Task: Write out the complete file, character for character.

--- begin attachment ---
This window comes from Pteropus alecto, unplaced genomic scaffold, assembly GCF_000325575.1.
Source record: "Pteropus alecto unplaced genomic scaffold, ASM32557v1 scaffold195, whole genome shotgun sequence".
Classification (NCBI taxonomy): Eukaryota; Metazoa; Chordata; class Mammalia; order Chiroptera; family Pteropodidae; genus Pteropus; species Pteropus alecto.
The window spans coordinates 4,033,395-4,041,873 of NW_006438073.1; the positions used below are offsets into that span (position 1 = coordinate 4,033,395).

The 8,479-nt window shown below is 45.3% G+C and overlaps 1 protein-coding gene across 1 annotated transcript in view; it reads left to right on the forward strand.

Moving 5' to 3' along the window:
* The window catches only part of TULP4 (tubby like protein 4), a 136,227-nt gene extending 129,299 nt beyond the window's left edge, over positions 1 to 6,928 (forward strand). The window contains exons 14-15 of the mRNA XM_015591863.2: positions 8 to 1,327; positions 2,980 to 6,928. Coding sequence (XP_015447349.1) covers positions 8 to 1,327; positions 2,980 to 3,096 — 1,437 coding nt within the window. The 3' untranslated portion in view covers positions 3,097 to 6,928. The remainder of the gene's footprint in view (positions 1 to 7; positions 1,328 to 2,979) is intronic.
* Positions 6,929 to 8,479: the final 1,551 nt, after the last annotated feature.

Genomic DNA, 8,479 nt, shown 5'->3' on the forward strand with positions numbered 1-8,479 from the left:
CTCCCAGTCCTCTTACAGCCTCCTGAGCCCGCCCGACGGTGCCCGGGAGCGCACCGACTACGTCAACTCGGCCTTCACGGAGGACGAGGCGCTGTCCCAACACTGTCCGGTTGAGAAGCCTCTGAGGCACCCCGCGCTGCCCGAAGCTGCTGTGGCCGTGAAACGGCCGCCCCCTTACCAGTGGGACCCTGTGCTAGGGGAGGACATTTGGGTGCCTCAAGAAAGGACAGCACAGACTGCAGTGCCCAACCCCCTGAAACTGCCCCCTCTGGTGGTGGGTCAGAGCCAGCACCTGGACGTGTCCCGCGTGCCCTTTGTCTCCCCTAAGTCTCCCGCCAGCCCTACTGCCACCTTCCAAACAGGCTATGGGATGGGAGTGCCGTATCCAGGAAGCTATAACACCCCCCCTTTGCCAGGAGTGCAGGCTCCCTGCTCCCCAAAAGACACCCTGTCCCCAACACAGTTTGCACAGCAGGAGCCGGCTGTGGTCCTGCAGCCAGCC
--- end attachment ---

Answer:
This window comes from Pteropus alecto, unplaced genomic scaffold, assembly GCF_000325575.1.
Source record: "Pteropus alecto unplaced genomic scaffold, ASM32557v1 scaffold195, whole genome shotgun sequence".
Classification (NCBI taxonomy): Eukaryota; Metazoa; Chordata; class Mammalia; order Chiroptera; family Pteropodidae; genus Pteropus; species Pteropus alecto.
The window spans coordinates 4,033,395-4,041,873 of NW_006438073.1; the positions used below are offsets into that span (position 1 = coordinate 4,033,395).

The 8,479-nt window shown below is 45.3% G+C and overlaps 1 protein-coding gene across 1 annotated transcript in view; it reads left to right on the forward strand.

Moving 5' to 3' along the window:
* The window catches only part of TULP4 (tubby like protein 4), a 136,227-nt gene extending 129,299 nt beyond the window's left edge, over positions 1 to 6,928 (forward strand). The window contains exons 14-15 of the mRNA XM_015591863.2: positions 8 to 1,327; positions 2,980 to 6,928. Coding sequence (XP_015447349.1) covers positions 8 to 1,327; positions 2,980 to 3,096 — 1,437 coding nt within the window. The 3' untranslated portion in view covers positions 3,097 to 6,928. The remainder of the gene's footprint in view (positions 1 to 7; positions 1,328 to 2,979) is intronic.
* Positions 6,929 to 8,479: the final 1,551 nt, after the last annotated feature.

Genomic DNA, 8,479 nt, shown 5'->3' on the forward strand with positions numbered 1-8,479 from the left:
CTCCCAGTCCTCTTACAGCCTCCTGAGCCCGCCCGACGGTGCCCGGGAGCGCACCGACTACGTCAACTCGGCCTTCACGGAGGACGAGGCGCTGTCCCAACACTGTCCGGTTGAGAAGCCTCTGAGGCACCCCGCGCTGCCCGAAGCTGCTGTGGCCGTGAAACGGCCGCCCCCTTACCAGTGGGACCCTGTGCTAGGGGAGGACATTTGGGTGCCTCAAGAAAGGACAGCACAGACTGCAGTGCCCAACCCCCTGAAACTGCCCCCTCTGGTGGTGGGTCAGAGCCAGCACCTGGACGTGTCCCGCGTGCCCTTTGTCTCCCCTAAGTCTCCCGCCAGCCCTACTGCCACCTTCCAAACAGGCTATGGGATGGGAGTGCCGTATCCAGGAAGCTATAACACCCCCCCTTTGCCAGGAGTGCAGGCTCCCTGCTCCCCAAAAGACACCCTGTCCCCAACACAGTTTGCACAGCAGGAGCCGGCTGTGGTCCTGCAGCCAGCC